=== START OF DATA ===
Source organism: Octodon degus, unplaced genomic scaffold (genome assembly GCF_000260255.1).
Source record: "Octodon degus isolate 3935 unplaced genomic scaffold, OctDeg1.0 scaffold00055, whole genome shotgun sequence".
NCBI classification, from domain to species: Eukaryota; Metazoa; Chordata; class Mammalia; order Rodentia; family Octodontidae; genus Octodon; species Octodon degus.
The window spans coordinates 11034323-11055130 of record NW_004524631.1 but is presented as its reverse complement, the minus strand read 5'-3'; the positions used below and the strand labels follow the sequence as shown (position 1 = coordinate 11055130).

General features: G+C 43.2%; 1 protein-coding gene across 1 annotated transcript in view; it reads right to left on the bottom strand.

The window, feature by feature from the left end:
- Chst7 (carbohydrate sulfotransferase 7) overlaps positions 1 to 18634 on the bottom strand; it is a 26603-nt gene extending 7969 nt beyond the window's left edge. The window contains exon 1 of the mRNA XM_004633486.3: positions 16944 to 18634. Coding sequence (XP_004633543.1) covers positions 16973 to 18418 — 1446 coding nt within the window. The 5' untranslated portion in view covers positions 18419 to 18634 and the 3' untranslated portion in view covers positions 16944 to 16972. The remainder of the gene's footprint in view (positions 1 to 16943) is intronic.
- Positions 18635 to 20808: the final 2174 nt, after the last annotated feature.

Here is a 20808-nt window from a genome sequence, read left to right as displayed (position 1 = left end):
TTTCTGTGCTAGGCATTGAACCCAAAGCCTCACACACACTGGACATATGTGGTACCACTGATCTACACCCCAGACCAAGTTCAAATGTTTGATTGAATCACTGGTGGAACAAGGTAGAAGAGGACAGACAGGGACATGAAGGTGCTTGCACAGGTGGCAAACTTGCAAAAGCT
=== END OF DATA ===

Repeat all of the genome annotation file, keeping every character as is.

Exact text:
Source organism: Octodon degus, unplaced genomic scaffold (genome assembly GCF_000260255.1).
Source record: "Octodon degus isolate 3935 unplaced genomic scaffold, OctDeg1.0 scaffold00055, whole genome shotgun sequence".
NCBI classification, from domain to species: Eukaryota; Metazoa; Chordata; class Mammalia; order Rodentia; family Octodontidae; genus Octodon; species Octodon degus.
The window spans coordinates 11034323-11055130 of record NW_004524631.1 but is presented as its reverse complement, the minus strand read 5'-3'; the positions used below and the strand labels follow the sequence as shown (position 1 = coordinate 11055130).

General features: G+C 43.2%; 1 protein-coding gene across 1 annotated transcript in view; it reads right to left on the bottom strand.

The window, feature by feature from the left end:
- Chst7 (carbohydrate sulfotransferase 7) overlaps positions 1 to 18634 on the bottom strand; it is a 26603-nt gene extending 7969 nt beyond the window's left edge. The window contains exon 1 of the mRNA XM_004633486.3: positions 16944 to 18634. Coding sequence (XP_004633543.1) covers positions 16973 to 18418 — 1446 coding nt within the window. The 5' untranslated portion in view covers positions 18419 to 18634 and the 3' untranslated portion in view covers positions 16944 to 16972. The remainder of the gene's footprint in view (positions 1 to 16943) is intronic.
- Positions 18635 to 20808: the final 2174 nt, after the last annotated feature.

Here is a 20808-nt window from a genome sequence, read left to right as displayed (position 1 = left end):
TTTCTGTGCTAGGCATTGAACCCAAAGCCTCACACACACTGGACATATGTGGTACCACTGATCTACACCCCAGACCAAGTTCAAATGTTTGATTGAATCACTGGTGGAACAAGGTAGAAGAGGACAGACAGGGACATGAAGGTGCTTGCACAGGTGGCAAACTTGCAAAAGCT